Rather than seeing blockchain technology as an opposition, the banking industry needs to start exploring how it can incorporate it into their operations, said Kwame A.A. Opoku, Chief Executive at Reset Global People.
Speaking at a conference organised by Republic Bank and the Business and Financial Times (B&FT) in Accra under the theme: ‘Digitisation, artificial intelligence and future of things: the impact and immense opportunities for Ghanaian businesses’, he said contrary to the perception by many that blockchain will replace banking, it offers an opportunity to make the industry more efficient.
“I believe that the technology itself has an opportunity that the banking industry can look at how to inculcate it into their operations to allow them to efficiently deliver value to the consumer,” he said.
To him, blockchain holds the promise of bringing greater efficiency and transparency to the banking industry, allowing cross-border transactions to be made in real-time and money to be exchanged at the speed with which information moves today.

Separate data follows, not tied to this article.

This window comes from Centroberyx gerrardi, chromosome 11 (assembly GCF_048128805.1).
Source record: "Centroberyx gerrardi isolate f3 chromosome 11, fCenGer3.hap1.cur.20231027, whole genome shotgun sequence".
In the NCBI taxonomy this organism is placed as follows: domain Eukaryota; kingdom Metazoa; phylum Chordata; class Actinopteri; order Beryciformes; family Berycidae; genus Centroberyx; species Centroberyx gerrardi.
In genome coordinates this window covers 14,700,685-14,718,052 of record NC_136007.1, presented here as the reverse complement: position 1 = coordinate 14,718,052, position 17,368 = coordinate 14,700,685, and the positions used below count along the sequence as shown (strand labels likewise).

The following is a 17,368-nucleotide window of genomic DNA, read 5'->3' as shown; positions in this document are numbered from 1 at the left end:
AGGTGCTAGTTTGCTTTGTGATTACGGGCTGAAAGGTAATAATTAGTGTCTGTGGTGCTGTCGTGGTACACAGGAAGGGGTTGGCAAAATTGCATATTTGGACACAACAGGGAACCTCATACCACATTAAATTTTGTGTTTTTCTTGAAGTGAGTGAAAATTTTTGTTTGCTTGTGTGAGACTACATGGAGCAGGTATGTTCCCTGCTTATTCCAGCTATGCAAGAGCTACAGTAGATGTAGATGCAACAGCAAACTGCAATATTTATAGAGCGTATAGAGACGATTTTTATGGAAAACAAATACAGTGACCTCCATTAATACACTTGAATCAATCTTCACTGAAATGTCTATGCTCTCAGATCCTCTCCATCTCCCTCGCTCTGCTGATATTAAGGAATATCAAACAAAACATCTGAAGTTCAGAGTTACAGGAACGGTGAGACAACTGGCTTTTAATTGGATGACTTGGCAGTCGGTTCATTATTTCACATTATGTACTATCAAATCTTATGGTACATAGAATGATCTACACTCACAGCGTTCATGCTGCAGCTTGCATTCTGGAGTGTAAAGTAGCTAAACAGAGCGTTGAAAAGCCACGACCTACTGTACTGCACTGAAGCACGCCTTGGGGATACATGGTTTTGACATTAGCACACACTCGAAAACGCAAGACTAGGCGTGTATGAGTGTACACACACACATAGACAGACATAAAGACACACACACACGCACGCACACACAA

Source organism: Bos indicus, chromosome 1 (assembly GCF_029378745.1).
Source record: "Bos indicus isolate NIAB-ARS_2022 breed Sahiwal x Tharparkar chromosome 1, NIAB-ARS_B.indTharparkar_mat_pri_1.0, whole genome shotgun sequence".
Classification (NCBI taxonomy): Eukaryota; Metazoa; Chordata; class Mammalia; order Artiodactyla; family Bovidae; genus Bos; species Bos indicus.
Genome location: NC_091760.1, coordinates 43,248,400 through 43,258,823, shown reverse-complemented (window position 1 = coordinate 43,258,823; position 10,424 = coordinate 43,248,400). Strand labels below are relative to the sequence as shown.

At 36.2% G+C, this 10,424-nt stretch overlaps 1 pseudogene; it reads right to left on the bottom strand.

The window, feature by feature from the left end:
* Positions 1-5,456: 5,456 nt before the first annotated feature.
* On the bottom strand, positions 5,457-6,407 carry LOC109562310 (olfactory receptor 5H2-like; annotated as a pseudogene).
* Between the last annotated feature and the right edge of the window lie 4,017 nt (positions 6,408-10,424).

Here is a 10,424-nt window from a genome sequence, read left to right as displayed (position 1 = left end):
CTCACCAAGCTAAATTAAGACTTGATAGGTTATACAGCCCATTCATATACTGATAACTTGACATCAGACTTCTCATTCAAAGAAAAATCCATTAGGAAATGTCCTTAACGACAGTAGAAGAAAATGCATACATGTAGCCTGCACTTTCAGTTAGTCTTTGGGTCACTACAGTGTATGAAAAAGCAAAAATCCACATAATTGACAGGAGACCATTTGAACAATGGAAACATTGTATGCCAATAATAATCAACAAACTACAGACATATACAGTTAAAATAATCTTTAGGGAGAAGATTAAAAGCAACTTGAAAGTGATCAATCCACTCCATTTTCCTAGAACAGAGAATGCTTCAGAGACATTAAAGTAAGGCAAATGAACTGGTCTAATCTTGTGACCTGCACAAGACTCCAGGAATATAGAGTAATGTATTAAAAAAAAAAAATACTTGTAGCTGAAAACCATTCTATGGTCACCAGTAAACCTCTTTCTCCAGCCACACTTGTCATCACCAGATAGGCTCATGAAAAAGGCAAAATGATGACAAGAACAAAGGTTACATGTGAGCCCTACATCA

More importantly, blockchain, a system of recording information in a way that makes it difficult or impossible to change, hack, or cheat the system, he explained, has become essentially a digital ledger of transactions that can be duplicated and distributed across the entire network of computer systems.
Mr. Opoku, an expert in digital transformation, trend analysis and technological evolution, added that blockchain offers amazing disruptive opportunities for different industries and individuals, hence the need for the banking industry to start exploring how
“This is not one of the technologies that the banking sector should look at as an opposition but one that they need to see as an enabler in terms of allowing transactions,” he urged, adding that it also has huge potential implications for global trade and commerce.
Globally, blockchain is revolutionising the speed and efficiency of transactions. While the application of the technology is still in the proof of concept stage, it could play a positive role in a diverse range of industries and sectors including banking, commerce, healthcare, insurance and government.
“Imagine if the whole country could log into one interface at the same time to vote? This is possible because the data is real time, it is verifiable,” he concluded.